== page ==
Tail Recursive Minimax & alpha-beta pruning
One of the many optimizations that can be made to the minimax algorithm is the inclusion of what’s called alpha-beta pruning. In tic-tac-toe, given the current state of the game, Minimax typically works by generating all possible subsequent moves for a player and based on those game states, all possible moves until an end-state (tie, win, loss) is reached at which point the board is “scored”. Minimax then works it’s way back up the “tree” by comparing the scores of the nodes at each level for each game-state. This short video provides a nice visualization for what’s happening.
Alpha-Beta pruning improves minimax by eliminating inconsequential “branches” from the minimax search. With less to go through, the algorithm is faster.
After tussling with minimax, I feel like I have it down pretty well. So normally, I don’t think implementing alpha-beta pruning would take that long. I would need to switch my code up a bit, but I have a pretty vivid image of the implementation in my mind. It’s a different story when one of the requirements is for the algorithm to also use tail recursion.
In computer science, a tail call is a subroutine call performed as the final action of a procedure. If a tail call might lead to the same subroutine being called again later in the call chain, the subroutine is said to be tail-recursive, which is a special case of recursion. Tail recursion (or tail-end recursion) is particularly useful, and often easy to handle in implementations
-Wikipedia (Tail call)
We use tail-recursion in many functional programming languages like Clojure because it doesn’t add stack frames to the call stack. Typically, when a function is called the computer must remember the place in the code the function was called from, and this information is stored in the call stack. For complex recursive functions where each call to the function will add a stack frame to the calls stack, the call stack can easily overflow. To get around this we use tail-recursion as it consumes no stack space since the newly called function returns its result to the original caller.
Anyway, tail recursion requires thinking about minimax a bit differently, and specifically I found it helpful to think in terms of the game tree. In a TicTacToe game, the game tree starts from a root node that corresponds to a particular game-state. All the potential game-states that can result from the root nodes game-state are contained within the children of the root node, these nodes are also called internal nodes. Each internal node has children of it’s own up until the point that a terminal state is reached (the leaf node). The pseudo code below attempts to establish some structure and intent around what behavior we should expect from the minimax function:
;if current-node = root and all children are scored get child with the
;best score. Return the space associated with that node.
;if current-node is an internal-node, all it's children are scored
;and maximizing player's turn get the max score of all it's children
;and not maximizing player's turn get the min score of all it's
;children
;if current-node is internal and depth = 0. Return the score of the
;node
;if current-node is leaf. Return the score of the node
;if current-node is internal and not all children are scored, score next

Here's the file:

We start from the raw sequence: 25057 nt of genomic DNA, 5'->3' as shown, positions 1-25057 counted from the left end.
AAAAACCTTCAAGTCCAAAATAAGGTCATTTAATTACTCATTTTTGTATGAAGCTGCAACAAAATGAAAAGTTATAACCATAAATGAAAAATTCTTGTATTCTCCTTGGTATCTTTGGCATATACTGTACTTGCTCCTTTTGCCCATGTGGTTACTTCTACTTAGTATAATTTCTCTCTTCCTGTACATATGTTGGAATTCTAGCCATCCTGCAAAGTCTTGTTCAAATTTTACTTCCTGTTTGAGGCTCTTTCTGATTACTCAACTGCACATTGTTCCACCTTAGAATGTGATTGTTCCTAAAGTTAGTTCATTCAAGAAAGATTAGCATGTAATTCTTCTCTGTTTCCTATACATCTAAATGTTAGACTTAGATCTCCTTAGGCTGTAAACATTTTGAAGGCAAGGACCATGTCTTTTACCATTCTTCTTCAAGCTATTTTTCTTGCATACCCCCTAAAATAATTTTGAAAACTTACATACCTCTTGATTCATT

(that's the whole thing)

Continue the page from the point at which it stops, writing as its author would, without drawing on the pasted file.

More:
child.
In terms of the game tree, the minimax function is trying to get to a node it can score so it can then compare those scores and select the best one. In other words, it’s generating new nodes while keeping track of the old ones. At it’s heart, that’s all that’s all the minimax function does.
In Clojure tail recursion is implemented with the special operator recur. recur works by accepting the same number of arguments present in the initial function and changing any number of them before returning them to original function.
(defn compute-across [func elements value]
(if (empty? elements)
value
(recur func (rest elements) (func value (first elements)))))
The key to implementing tail recursion is holding the state of what you need to keep track of in the arguments of the original function. for this reason, tail-recursive functions will often have more arguments then their forward recursive counterparts. In the case, of minimax for TicTacToe we need to keep track of nodes we have already “visited” and all the information contained within those nodes. The fact that nodes contain information about the game-state tells me that a node is some sort of nested data structure. Furthermore, given that we each node contains the same types of information with only the values of the information getting changed tells me that one probable implementation of a node could be a hashmap. However, I ended up getting adventurous and using Clojure’s defrecord instead, which is an object but acts similarly to a hashmap.
Here is my implementation of node:
(defrecord Node [parent children board depth type markers score])
; board is a hashmap consisting of a game-state and the space the board
is space (which can be thought of as a branch ID)
To be fair, It took a bit of time to figure out what all the information. stored in a node would be. I had to look back at my original minimax function and identify all the places where the call stack was keeping state, and even then sometimes I had to manipulate certain elements to have them make sense. Eventually, though, I was able to refine the pseudo code to be a bit more explicit before writing things out for real.
;(defn minimax [node]
; node-score = (get-score (:board node) (:markers node) (:depth node))
; (if (not= nil node-score) or (= depth 0) or (empty? (:children node))
; (let [score = (:score node) or node-score]
; elsif root-node
; get space associated with child that has best score
; elsif (= (:type node) "max")